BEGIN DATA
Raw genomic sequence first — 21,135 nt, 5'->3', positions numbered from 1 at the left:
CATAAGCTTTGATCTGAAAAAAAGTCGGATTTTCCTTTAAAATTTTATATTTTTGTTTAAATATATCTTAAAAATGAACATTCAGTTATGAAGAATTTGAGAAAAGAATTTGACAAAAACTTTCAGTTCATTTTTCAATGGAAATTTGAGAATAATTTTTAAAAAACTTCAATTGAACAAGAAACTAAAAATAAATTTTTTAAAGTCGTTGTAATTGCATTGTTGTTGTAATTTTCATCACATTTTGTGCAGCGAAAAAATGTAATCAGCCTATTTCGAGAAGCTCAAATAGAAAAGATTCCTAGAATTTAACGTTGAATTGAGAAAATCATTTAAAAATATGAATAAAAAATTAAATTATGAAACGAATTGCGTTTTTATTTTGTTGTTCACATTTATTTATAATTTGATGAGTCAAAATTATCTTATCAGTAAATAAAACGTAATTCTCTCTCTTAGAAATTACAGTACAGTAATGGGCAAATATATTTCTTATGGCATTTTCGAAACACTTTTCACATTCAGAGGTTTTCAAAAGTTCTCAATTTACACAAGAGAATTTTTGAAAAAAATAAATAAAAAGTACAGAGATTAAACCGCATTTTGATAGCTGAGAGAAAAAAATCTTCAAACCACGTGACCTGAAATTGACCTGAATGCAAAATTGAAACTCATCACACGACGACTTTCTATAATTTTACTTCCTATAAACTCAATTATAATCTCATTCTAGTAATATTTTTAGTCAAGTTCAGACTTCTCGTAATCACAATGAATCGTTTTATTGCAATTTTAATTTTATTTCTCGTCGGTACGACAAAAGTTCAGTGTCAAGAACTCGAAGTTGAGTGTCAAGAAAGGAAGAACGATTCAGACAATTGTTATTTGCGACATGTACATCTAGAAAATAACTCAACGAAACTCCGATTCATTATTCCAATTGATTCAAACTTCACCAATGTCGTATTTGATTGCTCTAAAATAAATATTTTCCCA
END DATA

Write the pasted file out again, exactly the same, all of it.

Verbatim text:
Raw genomic sequence first — 21,135 nt, 5'->3', positions numbered from 1 at the left:
CATAAGCTTTGATCTGAAAAAAAGTCGGATTTTCCTTTAAAATTTTATATTTTTGTTTAAATATATCTTAAAAATGAACATTCAGTTATGAAGAATTTGAGAAAAGAATTTGACAAAAACTTTCAGTTCATTTTTCAATGGAAATTTGAGAATAATTTTTAAAAAACTTCAATTGAACAAGAAACTAAAAATAAATTTTTTAAAGTCGTTGTAATTGCATTGTTGTTGTAATTTTCATCACATTTTGTGCAGCGAAAAAATGTAATCAGCCTATTTCGAGAAGCTCAAATAGAAAAGATTCCTAGAATTTAACGTTGAATTGAGAAAATCATTTAAAAATATGAATAAAAAATTAAATTATGAAACGAATTGCGTTTTTATTTTGTTGTTCACATTTATTTATAATTTGATGAGTCAAAATTATCTTATCAGTAAATAAAACGTAATTCTCTCTCTTAGAAATTACAGTACAGTAATGGGCAAATATATTTCTTATGGCATTTTCGAAACACTTTTCACATTCAGAGGTTTTCAAAAGTTCTCAATTTACACAAGAGAATTTTTGAAAAAAATAAATAAAAAGTACAGAGATTAAACCGCATTTTGATAGCTGAGAGAAAAAAATCTTCAAACCACGTGACCTGAAATTGACCTGAATGCAAAATTGAAACTCATCACACGACGACTTTCTATAATTTTACTTCCTATAAACTCAATTATAATCTCATTCTAGTAATATTTTTAGTCAAGTTCAGACTTCTCGTAATCACAATGAATCGTTTTATTGCAATTTTAATTTTATTTCTCGTCGGTACGACAAAAGTTCAGTGTCAAGAACTCGAAGTTGAGTGTCAAGAAAGGAAGAACGATTCAGACAATTGTTATTTGCGACATGTACATCTAGAAAATAACTCAACGAAACTCCGATTCATTATTCCAATTGATTCAAACTTCACCAATGTCGTATTTGATTGCTCTAAAATAAATATTTTCCCA